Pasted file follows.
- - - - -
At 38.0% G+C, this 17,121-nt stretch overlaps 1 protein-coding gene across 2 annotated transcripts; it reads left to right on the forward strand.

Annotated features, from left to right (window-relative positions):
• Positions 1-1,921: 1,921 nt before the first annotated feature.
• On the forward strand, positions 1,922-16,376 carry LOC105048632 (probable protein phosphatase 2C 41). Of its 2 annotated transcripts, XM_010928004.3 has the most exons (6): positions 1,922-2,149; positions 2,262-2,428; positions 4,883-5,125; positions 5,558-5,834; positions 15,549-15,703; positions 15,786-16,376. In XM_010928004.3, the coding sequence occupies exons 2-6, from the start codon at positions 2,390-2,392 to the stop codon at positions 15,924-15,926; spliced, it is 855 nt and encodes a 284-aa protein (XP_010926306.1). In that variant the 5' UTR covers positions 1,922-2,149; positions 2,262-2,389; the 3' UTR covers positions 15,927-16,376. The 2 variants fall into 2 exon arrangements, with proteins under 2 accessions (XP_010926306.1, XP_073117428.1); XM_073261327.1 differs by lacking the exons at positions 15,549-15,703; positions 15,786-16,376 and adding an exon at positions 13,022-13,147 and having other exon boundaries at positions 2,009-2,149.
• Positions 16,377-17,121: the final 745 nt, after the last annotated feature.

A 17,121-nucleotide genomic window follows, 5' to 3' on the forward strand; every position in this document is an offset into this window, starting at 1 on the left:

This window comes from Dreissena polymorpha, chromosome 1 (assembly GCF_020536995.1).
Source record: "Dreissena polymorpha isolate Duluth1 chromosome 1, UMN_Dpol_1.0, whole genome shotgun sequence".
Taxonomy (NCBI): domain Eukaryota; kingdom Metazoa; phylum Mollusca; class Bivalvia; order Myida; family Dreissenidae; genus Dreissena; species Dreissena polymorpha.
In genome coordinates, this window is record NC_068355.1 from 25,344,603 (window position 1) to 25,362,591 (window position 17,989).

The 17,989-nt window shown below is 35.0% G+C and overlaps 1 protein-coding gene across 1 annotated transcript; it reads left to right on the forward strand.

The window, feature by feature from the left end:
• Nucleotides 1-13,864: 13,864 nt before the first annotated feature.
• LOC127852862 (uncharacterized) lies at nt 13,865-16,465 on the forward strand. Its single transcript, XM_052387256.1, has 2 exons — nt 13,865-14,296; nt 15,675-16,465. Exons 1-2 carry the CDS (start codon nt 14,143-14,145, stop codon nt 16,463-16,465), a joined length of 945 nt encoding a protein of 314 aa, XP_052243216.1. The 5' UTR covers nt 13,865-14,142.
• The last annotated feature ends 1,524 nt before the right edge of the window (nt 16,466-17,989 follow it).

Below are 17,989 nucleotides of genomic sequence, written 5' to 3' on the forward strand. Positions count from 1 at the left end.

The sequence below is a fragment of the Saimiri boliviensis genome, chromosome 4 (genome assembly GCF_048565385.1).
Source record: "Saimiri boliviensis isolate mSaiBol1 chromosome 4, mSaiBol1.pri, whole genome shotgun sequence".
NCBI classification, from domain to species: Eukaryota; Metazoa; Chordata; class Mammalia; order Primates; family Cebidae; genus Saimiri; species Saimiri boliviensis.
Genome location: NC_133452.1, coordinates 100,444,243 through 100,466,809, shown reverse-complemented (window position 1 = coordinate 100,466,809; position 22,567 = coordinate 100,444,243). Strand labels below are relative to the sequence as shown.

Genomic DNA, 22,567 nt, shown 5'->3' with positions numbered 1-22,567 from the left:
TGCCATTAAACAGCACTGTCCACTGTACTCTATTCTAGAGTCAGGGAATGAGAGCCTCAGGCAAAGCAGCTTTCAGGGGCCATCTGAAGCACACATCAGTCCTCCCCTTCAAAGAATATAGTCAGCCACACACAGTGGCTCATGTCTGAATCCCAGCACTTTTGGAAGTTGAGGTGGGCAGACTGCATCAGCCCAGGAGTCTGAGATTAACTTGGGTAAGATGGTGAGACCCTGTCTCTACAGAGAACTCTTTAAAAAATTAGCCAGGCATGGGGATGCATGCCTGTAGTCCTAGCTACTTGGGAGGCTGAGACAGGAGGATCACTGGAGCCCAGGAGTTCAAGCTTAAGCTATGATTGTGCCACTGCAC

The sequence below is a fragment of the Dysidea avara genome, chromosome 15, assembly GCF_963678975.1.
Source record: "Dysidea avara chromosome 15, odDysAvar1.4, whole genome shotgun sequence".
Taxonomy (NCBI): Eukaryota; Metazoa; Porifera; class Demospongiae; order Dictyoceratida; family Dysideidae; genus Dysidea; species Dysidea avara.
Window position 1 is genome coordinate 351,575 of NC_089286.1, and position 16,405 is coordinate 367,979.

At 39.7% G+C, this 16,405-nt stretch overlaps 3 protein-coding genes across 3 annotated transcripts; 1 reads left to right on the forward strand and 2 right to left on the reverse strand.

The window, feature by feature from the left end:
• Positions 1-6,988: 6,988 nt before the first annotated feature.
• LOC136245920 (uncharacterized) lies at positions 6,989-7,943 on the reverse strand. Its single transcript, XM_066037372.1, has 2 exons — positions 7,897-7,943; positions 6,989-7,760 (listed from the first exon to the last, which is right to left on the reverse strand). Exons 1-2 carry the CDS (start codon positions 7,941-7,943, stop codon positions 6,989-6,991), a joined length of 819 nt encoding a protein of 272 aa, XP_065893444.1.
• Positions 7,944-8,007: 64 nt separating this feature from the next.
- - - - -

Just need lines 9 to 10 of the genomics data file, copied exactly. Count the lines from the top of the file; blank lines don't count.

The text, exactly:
Taxonomy (NCBI): domain Eukaryota; kingdom Metazoa; phylum Mollusca; class Bivalvia; order Myida; family Dreissenidae; genus Dreissena; species Dreissena polymorpha.
In genome coordinates, this window is record NC_068355.1 from 25,344,603 (window position 1) to 25,362,591 (window position 17,989).